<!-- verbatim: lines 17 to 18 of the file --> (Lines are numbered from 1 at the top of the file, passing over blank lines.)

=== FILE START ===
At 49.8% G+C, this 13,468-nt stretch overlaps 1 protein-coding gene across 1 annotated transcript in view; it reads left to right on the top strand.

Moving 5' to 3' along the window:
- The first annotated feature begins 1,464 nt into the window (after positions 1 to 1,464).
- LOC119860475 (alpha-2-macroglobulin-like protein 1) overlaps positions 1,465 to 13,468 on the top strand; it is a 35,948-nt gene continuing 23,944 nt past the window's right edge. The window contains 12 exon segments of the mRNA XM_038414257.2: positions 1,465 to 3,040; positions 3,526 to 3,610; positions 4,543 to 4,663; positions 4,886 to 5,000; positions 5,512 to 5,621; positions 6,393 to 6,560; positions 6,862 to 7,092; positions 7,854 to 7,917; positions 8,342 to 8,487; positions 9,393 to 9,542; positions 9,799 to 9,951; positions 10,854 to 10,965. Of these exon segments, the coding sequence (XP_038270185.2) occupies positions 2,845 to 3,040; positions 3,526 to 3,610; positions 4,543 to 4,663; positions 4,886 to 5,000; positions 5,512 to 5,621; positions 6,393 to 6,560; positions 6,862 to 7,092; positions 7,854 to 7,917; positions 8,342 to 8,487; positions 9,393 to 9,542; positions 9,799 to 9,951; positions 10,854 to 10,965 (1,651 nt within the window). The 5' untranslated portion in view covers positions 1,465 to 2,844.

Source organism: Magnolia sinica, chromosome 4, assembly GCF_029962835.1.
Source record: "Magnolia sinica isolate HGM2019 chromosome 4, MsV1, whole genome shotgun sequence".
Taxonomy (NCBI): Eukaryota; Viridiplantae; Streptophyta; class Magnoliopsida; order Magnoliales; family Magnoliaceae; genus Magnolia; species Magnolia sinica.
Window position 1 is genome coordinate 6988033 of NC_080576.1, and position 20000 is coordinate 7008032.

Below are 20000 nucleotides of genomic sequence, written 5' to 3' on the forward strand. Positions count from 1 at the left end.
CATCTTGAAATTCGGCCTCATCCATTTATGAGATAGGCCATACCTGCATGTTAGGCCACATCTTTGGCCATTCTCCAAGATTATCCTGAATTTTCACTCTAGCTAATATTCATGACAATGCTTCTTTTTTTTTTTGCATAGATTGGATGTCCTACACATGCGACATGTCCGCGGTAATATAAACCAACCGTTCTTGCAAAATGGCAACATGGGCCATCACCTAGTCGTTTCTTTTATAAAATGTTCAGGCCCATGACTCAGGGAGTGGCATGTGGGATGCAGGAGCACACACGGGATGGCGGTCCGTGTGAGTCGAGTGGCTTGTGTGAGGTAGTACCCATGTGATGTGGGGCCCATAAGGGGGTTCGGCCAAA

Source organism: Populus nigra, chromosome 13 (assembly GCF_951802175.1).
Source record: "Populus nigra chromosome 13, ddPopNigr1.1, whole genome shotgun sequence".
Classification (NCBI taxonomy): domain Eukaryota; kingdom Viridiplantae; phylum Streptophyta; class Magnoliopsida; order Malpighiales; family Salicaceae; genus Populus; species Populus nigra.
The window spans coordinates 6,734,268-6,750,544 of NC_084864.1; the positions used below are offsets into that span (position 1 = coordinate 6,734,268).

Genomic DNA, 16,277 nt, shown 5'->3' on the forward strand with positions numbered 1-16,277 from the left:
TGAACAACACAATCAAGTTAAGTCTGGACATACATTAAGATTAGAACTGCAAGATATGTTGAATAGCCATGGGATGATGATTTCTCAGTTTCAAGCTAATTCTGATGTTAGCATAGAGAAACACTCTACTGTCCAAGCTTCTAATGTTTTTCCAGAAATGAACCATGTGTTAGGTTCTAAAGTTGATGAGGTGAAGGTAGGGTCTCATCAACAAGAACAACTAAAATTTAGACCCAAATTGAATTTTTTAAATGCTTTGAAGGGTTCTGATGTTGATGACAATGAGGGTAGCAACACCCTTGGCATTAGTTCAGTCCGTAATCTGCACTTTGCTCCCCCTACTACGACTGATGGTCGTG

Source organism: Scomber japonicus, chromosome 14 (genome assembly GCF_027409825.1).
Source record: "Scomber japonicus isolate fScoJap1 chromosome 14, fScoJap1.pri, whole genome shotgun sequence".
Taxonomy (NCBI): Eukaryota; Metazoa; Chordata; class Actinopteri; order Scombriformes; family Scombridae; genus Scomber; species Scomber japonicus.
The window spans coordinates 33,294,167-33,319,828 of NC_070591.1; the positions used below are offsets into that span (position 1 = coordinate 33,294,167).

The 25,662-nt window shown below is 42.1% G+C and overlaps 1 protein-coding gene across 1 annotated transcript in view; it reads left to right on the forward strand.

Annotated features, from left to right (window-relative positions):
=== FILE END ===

Source organism: Scomber japonicus, chromosome 14 (genome assembly GCF_027409825.1).
Source record: "Scomber japonicus isolate fScoJap1 chromosome 14, fScoJap1.pri, whole genome shotgun sequence".